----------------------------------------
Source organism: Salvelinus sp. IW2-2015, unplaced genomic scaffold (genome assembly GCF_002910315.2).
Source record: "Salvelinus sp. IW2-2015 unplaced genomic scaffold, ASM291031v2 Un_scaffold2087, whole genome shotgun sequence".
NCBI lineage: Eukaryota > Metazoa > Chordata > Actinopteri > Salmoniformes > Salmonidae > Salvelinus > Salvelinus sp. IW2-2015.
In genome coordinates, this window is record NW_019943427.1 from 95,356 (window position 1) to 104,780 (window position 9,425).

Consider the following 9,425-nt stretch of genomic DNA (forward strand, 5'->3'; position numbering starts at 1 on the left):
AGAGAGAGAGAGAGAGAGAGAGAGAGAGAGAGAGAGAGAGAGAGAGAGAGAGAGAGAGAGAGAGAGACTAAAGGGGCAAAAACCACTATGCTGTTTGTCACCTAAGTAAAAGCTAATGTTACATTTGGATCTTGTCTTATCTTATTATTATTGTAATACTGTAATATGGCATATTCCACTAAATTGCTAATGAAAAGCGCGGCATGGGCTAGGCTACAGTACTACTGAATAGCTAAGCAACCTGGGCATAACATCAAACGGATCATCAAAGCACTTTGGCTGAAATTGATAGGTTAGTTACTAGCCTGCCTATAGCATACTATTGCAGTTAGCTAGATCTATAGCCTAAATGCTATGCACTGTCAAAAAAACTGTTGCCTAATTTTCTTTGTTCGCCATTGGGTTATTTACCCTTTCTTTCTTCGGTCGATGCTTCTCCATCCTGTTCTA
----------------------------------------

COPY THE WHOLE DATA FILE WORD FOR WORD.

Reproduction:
Source organism: Salvelinus sp. IW2-2015, unplaced genomic scaffold (genome assembly GCF_002910315.2).
Source record: "Salvelinus sp. IW2-2015 unplaced genomic scaffold, ASM291031v2 Un_scaffold2087, whole genome shotgun sequence".
NCBI lineage: Eukaryota > Metazoa > Chordata > Actinopteri > Salmoniformes > Salmonidae > Salvelinus > Salvelinus sp. IW2-2015.
In genome coordinates, this window is record NW_019943427.1 from 95,356 (window position 1) to 104,780 (window position 9,425).

Consider the following 9,425-nt stretch of genomic DNA (forward strand, 5'->3'; position numbering starts at 1 on the left):
AGAGAGAGAGAGAGAGAGAGAGAGAGAGAGAGAGAGAGAGAGAGAGAGAGAGAGAGAGAGAGAGAGACTAAAGGGGCAAAAACCACTATGCTGTTTGTCACCTAAGTAAAAGCTAATGTTACATTTGGATCTTGTCTTATCTTATTATTATTGTAATACTGTAATATGGCATATTCCACTAAATTGCTAATGAAAAGCGCGGCATGGGCTAGGCTACAGTACTACTGAATAGCTAAGCAACCTGGGCATAACATCAAACGGATCATCAAAGCACTTTGGCTGAAATTGATAGGTTAGTTACTAGCCTGCCTATAGCATACTATTGCAGTTAGCTAGATCTATAGCCTAAATGCTATGCACTGTCAAAAAAACTGTTGCCTAATTTTCTTTGTTCGCCATTGGGTTATTTACCCTTTCTTTCTTCGGTCGATGCTTCTCCATCCTGTTCTA